6 of the Most Common Meditation Myths and Misconceptions
Meditation might seem like it has a bunch of rules. You have to be still. You have to be sitting. You have to close your eyes. You can’t move (and you definitely can’t think)!
In actuality, meditation is simply what you make of it. The main goal is to calm your mind, center yourself, and focus on one thought or intention. Read on for the debunking of six major meditation myths.
Myth 1: Meditation Is Something You Do.
We often talk about meditation as an activity. In reality, meditation is not something you do, explains Openfit Master Trainer Brent Laffoon, one of the world-renowned Yoga52 instructors.
“It’s something that happens to you when you create the right conditions for it to occur,” he says. “The thing most people think of as meditation is actually a variety of practices meant to help our minds enter meditation, or a meditative state.”
Understanding the difference between the practices themselves and the intended result of the practices can give us a better sense of what it is we’re aiming for when we sit down and begin to breathe deeply, chant a mantra, or take a mindful walk.
“The meditation is not the practice itself,” he says. “The meditation is what happens when we practice properly.”
Myth 2: Meditation Is Done One Certain Way.
We’ve all seen the social media posts with a typical meditation pose — a person sitting cross-legged and super zenned out — but that isn’t how all meditation must look. (This is the easiest of the meditation myths to bust!)
“Meditation can be done in a variety of ways,” says Jennifer Fuller, an Openfit Live Trainer and yoga instructor.
Try a walking meditation, a yoga sequence that incorporates meditation (like yoga nidra) or any other way or place where your mind can work toward calmness. And really, there aren’t any rules — if you want to lie down on your back or sit in a chair, you can.
“It’s about giving yourself the opportunity to view your internal experience and to calm your mind, whether that is with walking, hiking, or listening to ocean waves,” says Fuller.
Myth 3: Meditation Is Antiquated.
Even though meditation is thousands of years old, the benefits are still applicable today. Recent research touts benefits that include supporting brain health, decreasing stress and anxiety, improving memory and attention, and supporting healthy blood pressure.
What’s better is that, thanks to technology, you can have a meditation guru right on your phone or computer screen. If you’re new to meditation or want to try something different, check out the Openfit Sound Meditation program. Within each 10- to 45-minute video, Scarlett de la Torre creates soothing frequencies using “singing bowls,” a harp, a didgeridoo, gongs, and more.
Myth 4: Meditation Is a Religious Practice.
Meditation began with a spiritual context; however, you don’t have to be religious or practice a particular religion in order to meditate. You don’t even have to be spiritual in any way. (Boom! Another of the meditation myths, busted.)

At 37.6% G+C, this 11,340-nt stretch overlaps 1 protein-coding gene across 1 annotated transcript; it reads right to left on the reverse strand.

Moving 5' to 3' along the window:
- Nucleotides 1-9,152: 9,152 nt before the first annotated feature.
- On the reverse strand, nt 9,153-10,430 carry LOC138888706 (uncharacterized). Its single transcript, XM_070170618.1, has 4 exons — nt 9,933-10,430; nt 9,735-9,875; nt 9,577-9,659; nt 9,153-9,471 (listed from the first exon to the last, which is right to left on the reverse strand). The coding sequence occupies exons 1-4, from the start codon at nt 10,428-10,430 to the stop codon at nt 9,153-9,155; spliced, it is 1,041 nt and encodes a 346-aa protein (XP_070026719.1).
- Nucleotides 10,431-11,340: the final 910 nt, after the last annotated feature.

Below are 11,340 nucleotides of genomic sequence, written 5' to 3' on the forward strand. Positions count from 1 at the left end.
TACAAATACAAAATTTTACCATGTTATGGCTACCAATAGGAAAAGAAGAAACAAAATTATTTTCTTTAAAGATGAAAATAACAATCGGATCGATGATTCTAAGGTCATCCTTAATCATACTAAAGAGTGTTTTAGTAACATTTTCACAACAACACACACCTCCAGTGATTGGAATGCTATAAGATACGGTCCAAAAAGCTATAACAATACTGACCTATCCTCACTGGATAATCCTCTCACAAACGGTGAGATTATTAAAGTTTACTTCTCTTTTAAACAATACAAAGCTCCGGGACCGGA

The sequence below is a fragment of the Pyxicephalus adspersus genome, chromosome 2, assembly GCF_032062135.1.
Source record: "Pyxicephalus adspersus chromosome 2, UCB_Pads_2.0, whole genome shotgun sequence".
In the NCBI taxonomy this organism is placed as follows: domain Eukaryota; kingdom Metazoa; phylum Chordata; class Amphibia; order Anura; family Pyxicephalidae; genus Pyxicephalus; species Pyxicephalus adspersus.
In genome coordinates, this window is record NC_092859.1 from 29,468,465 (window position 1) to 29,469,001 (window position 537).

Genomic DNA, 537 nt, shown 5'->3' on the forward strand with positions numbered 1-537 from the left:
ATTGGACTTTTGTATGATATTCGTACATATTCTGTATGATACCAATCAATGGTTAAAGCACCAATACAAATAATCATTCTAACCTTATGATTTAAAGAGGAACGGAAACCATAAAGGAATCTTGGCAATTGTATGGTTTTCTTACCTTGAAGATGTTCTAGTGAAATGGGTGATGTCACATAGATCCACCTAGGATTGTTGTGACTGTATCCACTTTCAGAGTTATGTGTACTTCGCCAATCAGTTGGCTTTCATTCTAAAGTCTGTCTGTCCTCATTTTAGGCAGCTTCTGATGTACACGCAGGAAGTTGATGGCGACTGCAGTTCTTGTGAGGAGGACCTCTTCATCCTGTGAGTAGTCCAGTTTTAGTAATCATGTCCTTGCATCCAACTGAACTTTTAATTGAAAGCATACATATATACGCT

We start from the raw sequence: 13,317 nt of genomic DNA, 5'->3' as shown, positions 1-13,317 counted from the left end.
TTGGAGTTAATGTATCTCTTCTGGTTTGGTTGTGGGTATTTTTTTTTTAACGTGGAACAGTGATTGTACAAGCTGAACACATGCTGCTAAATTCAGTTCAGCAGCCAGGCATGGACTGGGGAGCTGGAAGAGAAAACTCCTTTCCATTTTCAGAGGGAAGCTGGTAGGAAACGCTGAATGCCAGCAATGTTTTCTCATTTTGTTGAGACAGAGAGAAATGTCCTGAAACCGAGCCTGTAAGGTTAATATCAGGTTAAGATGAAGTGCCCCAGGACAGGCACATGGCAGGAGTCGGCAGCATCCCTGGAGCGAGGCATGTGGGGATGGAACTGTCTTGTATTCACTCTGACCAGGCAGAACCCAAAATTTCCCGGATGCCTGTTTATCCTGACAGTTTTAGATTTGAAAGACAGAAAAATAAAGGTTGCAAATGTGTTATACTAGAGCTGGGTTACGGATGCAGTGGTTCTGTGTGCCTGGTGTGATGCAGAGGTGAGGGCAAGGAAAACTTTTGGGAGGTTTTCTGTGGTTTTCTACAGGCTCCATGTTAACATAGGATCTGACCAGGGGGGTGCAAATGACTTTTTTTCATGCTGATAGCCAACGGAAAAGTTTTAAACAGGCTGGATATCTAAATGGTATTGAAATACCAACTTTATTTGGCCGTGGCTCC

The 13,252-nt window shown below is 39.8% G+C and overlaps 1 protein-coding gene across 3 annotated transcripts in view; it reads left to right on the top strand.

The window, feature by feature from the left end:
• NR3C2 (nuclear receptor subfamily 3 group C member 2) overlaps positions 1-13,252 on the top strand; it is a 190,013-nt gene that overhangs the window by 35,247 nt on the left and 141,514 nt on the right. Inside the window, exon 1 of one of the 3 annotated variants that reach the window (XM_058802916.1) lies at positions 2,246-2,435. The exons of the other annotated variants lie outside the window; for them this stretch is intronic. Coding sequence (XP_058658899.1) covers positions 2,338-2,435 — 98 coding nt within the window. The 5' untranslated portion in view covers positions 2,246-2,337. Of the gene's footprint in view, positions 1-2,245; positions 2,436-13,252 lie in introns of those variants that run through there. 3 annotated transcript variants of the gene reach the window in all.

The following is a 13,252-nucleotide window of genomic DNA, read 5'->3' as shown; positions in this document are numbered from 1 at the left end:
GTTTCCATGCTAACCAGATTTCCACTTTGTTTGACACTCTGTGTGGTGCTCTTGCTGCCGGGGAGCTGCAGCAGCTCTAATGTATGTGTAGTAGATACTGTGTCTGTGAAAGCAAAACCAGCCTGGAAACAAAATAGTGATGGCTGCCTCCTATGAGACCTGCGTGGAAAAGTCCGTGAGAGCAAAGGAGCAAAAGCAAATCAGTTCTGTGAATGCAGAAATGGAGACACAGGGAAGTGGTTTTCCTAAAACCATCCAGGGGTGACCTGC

“A meditation practice is for any individual and is void of direct religious connotation,” says Maya Breuer, a certified Vipassana meditation instructor and vice-president of cross-cultural advancement for Yoga Alliance. “Practicing meditation will not make you religious, but people of all faiths incorporate meditation into their lives. Meditation is often practiced today with the goal of improving one’s health, well-being, and to relieve stress.”
Myth 5: Meditation Requires You to Stop Thinking.
Everyone has days where their thoughts just won’t stop. That’s OK, even during meditation.
“The goal or the result of a meditation practice may be to quiet the mind, yet it is important to allow your meditation to be just what it is each day,” says Karin Ebner, an E-RYT 200 yoga teacher. “Some days, your brain will be chatting away the entire time. Simply sit down regularly, as often as you can, and allow the meditation to be what it is that day.”
Even if your mind isn’t clear, aim to observe your thoughts without judgment. Fuller recommends having a single-pointed focus, whether that be your breath, a mantra, or an intention.
Myth 6: Meditation Must Be a Daily Practice.
Meditation is often called a practice, and as with any habit, daily dedication is an ideal way to train your mind and body. That doesn’t mean you fail or don’t reap the benefits if you don’t practice every day, though.
Even with a few minutes or moments of mindful breathing, your body notices changes in your sympathetic nervous system. When the sympathetic nervous system is on alert, your heart rate, blood pressure, and even adrenaline levels increase. Studies show that even for novice meditators, taking a moment to center yourself helps decrease your blood pressure.
“You don’t have to meditate every day and you don’t have to meditate for hours on end,” says Fuller. “If five minutes is all you have, sprinkle it in through your life. No matter where you are or where or how you choose to practice, you are getting the benefits. You are choosing to give yourself this gift of mindfulness and slowing down.”